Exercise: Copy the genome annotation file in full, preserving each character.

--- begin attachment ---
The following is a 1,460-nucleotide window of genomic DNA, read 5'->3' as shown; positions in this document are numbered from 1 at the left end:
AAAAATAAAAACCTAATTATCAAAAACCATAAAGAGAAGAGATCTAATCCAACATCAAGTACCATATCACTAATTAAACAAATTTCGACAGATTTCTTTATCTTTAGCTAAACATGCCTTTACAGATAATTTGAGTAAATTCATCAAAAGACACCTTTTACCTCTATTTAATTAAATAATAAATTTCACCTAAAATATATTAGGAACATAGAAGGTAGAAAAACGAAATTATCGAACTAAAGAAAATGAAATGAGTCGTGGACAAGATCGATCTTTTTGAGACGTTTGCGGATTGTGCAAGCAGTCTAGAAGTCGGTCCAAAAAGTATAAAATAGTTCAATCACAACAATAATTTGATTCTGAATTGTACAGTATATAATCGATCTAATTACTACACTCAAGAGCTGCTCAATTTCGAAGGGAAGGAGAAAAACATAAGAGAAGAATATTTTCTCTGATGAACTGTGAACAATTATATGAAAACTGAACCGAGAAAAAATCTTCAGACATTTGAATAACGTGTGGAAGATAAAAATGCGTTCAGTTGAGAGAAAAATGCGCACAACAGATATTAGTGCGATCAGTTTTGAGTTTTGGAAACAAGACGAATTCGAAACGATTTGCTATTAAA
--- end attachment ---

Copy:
The following is a 1,460-nucleotide window of genomic DNA, read 5'->3' as shown; positions in this document are numbered from 1 at the left end:
AAAAATAAAAACCTAATTATCAAAAACCATAAAGAGAAGAGATCTAATCCAACATCAAGTACCATATCACTAATTAAACAAATTTCGACAGATTTCTTTATCTTTAGCTAAACATGCCTTTACAGATAATTTGAGTAAATTCATCAAAAGACACCTTTTACCTCTATTTAATTAAATAATAAATTTCACCTAAAATATATTAGGAACATAGAAGGTAGAAAAACGAAATTATCGAACTAAAGAAAATGAAATGAGTCGTGGACAAGATCGATCTTTTTGAGACGTTTGCGGATTGTGCAAGCAGTCTAGAAGTCGGTCCAAAAAGTATAAAATAGTTCAATCACAACAATAATTTGATTCTGAATTGTACAGTATATAATCGATCTAATTACTACACTCAAGAGCTGCTCAATTTCGAAGGGAAGGAGAAAAACATAAGAGAAGAATATTTTCTCTGATGAACTGTGAACAATTATATGAAAACTGAACCGAGAAAAAATCTTCAGACATTTGAATAACGTGTGGAAGATAAAAATGCGTTCAGTTGAGAGAAAAATGCGCACAACAGATATTAGTGCGATCAGTTTTGAGTTTTGGAAACAAGACGAATTCGAAACGATTTGCTATTAAA